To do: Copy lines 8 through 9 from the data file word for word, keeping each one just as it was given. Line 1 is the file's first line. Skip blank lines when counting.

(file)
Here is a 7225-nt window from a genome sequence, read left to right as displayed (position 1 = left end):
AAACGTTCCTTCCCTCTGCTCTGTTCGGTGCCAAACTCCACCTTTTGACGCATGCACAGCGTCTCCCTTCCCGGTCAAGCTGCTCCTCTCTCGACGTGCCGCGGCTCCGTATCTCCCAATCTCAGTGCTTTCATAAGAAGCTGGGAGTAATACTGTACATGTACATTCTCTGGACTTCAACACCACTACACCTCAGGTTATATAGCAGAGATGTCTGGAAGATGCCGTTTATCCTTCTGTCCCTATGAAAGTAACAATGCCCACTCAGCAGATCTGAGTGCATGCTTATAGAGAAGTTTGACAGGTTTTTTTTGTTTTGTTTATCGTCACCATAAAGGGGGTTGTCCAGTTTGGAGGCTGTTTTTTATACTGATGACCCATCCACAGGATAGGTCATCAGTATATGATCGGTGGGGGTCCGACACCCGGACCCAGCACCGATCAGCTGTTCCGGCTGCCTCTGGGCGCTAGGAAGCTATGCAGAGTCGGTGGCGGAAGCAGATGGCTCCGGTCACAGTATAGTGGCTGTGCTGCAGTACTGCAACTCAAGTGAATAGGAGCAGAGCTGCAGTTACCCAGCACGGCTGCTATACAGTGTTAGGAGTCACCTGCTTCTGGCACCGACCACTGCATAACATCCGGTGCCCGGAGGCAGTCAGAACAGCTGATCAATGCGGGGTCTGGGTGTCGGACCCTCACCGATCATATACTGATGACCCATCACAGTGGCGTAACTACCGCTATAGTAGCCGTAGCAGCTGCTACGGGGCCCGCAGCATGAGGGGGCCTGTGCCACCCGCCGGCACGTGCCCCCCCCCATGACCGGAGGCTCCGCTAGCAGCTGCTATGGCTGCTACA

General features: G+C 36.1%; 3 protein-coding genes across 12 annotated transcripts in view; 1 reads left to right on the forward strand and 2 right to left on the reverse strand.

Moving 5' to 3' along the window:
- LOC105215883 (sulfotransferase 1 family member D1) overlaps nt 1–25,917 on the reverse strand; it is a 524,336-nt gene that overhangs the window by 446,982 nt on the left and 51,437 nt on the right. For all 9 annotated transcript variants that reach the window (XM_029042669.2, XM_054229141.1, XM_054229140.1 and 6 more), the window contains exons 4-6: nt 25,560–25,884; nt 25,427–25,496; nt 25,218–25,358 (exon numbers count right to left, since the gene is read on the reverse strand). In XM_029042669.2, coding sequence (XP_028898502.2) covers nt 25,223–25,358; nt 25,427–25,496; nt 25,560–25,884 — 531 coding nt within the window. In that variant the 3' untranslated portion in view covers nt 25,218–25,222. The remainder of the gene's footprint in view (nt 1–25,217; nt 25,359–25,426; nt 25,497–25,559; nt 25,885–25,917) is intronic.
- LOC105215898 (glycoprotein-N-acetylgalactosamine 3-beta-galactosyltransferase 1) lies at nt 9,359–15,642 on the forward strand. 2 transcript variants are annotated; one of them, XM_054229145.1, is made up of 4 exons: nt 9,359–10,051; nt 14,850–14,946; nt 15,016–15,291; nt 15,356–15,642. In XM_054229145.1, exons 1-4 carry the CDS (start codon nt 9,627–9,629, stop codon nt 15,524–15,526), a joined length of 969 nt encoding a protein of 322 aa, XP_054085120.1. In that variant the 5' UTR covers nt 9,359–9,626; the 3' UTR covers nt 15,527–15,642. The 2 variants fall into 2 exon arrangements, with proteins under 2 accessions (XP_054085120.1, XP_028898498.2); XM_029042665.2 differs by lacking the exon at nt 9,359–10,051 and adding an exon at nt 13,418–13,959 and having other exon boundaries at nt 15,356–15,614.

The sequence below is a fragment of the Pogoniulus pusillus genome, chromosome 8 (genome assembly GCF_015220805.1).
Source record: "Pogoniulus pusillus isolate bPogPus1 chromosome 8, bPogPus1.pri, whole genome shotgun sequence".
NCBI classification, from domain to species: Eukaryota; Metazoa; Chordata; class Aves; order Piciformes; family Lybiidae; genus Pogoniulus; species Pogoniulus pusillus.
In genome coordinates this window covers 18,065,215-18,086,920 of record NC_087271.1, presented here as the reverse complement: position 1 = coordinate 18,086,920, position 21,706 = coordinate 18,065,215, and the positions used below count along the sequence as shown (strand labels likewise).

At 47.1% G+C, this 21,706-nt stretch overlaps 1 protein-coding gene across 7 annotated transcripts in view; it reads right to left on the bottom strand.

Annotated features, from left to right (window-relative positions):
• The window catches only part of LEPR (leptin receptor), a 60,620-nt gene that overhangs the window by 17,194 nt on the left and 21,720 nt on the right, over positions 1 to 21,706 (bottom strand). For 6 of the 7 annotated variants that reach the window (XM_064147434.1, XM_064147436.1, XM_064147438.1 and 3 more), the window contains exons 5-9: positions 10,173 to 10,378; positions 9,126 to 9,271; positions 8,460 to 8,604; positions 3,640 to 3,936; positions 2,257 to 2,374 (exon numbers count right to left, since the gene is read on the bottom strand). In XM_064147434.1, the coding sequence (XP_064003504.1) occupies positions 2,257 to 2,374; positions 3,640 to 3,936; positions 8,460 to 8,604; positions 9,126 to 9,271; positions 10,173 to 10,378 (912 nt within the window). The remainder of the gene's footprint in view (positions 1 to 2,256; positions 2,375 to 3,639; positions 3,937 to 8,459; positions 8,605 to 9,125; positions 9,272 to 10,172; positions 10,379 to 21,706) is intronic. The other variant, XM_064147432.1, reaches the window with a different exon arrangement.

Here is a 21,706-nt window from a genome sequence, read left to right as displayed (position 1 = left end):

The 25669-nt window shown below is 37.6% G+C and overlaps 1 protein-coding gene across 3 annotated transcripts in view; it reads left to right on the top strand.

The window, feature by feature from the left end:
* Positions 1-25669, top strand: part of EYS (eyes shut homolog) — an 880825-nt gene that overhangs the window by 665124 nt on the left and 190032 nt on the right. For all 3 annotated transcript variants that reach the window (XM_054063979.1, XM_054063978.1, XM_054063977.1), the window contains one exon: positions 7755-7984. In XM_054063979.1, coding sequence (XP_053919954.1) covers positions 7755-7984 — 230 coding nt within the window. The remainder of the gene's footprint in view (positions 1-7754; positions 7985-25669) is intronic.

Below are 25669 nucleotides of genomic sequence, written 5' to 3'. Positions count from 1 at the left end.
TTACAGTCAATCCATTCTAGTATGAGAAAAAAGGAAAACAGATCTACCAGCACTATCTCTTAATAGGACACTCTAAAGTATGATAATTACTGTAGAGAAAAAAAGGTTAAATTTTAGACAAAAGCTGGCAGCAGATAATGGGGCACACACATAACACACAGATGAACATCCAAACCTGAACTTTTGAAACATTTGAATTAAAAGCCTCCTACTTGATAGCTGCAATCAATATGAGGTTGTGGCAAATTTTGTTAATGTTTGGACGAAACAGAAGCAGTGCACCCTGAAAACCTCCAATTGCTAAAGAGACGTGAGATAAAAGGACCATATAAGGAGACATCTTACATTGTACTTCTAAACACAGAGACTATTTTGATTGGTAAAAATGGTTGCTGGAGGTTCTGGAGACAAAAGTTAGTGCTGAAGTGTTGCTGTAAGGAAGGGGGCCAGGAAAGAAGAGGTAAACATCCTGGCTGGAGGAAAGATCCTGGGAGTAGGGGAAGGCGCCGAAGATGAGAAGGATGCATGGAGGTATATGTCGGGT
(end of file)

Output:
Source record: "Pogoniulus pusillus isolate bPogPus1 chromosome 8, bPogPus1.pri, whole genome shotgun sequence".
NCBI classification, from domain to species: Eukaryota; Metazoa; Chordata; class Aves; order Piciformes; family Lybiidae; genus Pogoniulus; species Pogoniulus pusillus.